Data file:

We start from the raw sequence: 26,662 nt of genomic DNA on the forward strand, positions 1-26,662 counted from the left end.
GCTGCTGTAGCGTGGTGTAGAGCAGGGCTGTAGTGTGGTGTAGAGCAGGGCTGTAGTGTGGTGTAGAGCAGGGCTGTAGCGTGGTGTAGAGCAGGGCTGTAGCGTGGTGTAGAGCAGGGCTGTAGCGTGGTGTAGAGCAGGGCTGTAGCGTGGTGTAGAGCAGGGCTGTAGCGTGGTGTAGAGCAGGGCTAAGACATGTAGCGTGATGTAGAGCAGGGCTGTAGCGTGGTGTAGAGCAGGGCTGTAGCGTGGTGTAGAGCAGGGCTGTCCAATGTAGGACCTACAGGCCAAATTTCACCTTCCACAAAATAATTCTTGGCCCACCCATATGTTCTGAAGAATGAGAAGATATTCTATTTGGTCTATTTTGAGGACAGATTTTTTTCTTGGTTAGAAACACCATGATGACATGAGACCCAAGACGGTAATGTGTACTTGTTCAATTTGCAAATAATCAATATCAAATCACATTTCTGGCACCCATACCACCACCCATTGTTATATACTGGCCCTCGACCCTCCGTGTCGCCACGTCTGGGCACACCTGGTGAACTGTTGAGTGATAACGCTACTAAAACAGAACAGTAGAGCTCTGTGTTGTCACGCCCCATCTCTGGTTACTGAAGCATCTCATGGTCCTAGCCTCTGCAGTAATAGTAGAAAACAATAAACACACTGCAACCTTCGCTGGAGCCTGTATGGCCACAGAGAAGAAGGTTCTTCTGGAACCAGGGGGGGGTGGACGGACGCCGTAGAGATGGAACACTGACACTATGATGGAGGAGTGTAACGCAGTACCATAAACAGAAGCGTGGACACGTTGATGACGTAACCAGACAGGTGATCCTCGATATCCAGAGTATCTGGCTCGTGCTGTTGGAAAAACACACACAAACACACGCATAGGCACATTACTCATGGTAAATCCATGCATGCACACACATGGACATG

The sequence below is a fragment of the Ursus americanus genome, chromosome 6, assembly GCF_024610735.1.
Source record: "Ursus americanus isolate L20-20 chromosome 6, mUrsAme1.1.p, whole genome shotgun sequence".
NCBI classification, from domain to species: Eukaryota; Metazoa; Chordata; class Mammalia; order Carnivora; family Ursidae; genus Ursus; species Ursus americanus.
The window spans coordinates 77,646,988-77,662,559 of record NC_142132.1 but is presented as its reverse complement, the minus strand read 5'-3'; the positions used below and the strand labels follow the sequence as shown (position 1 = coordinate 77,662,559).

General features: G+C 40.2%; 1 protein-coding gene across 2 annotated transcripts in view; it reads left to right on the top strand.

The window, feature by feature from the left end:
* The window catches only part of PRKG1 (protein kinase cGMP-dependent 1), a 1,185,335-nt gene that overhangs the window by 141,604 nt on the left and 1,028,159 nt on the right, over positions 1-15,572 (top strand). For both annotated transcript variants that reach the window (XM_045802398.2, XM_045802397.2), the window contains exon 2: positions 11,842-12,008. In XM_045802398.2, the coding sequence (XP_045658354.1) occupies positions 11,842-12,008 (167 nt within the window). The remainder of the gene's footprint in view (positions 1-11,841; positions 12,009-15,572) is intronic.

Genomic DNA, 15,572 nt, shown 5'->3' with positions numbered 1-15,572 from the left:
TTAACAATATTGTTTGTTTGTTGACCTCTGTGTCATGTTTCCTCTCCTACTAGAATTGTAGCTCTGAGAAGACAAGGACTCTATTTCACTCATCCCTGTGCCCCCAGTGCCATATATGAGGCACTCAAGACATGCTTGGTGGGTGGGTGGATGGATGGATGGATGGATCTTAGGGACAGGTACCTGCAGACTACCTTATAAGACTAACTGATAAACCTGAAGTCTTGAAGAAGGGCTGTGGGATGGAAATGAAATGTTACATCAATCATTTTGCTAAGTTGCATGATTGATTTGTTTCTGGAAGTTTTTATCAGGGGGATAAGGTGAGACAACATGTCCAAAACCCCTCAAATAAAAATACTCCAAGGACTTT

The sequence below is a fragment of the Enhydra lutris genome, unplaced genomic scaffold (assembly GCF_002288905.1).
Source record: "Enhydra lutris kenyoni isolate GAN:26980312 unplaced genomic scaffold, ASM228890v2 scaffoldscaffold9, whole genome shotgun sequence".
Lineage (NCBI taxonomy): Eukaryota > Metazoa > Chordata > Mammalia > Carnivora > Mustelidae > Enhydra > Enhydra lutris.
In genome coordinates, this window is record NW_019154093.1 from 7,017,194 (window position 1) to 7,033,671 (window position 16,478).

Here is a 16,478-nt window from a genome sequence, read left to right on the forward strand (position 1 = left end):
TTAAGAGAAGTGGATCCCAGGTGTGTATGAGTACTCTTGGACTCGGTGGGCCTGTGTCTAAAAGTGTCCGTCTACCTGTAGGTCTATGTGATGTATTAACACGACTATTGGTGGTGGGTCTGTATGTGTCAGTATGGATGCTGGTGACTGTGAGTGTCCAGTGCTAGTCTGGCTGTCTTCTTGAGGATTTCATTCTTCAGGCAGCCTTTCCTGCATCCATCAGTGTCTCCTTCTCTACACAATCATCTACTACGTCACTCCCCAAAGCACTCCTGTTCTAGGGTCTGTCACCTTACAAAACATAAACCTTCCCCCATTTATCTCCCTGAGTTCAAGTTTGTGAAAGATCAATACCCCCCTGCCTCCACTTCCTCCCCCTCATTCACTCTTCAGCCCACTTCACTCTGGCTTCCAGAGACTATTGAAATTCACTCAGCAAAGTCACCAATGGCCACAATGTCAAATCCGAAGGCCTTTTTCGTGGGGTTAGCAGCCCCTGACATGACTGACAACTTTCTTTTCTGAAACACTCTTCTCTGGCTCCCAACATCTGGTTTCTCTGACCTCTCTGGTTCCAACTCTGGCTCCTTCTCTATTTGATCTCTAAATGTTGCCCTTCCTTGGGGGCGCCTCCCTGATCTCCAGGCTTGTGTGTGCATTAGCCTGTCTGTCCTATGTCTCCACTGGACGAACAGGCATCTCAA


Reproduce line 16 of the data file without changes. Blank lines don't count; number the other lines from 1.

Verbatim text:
Here is a 16,478-nt window from a genome sequence, read left to right on the forward strand (position 1 = left end):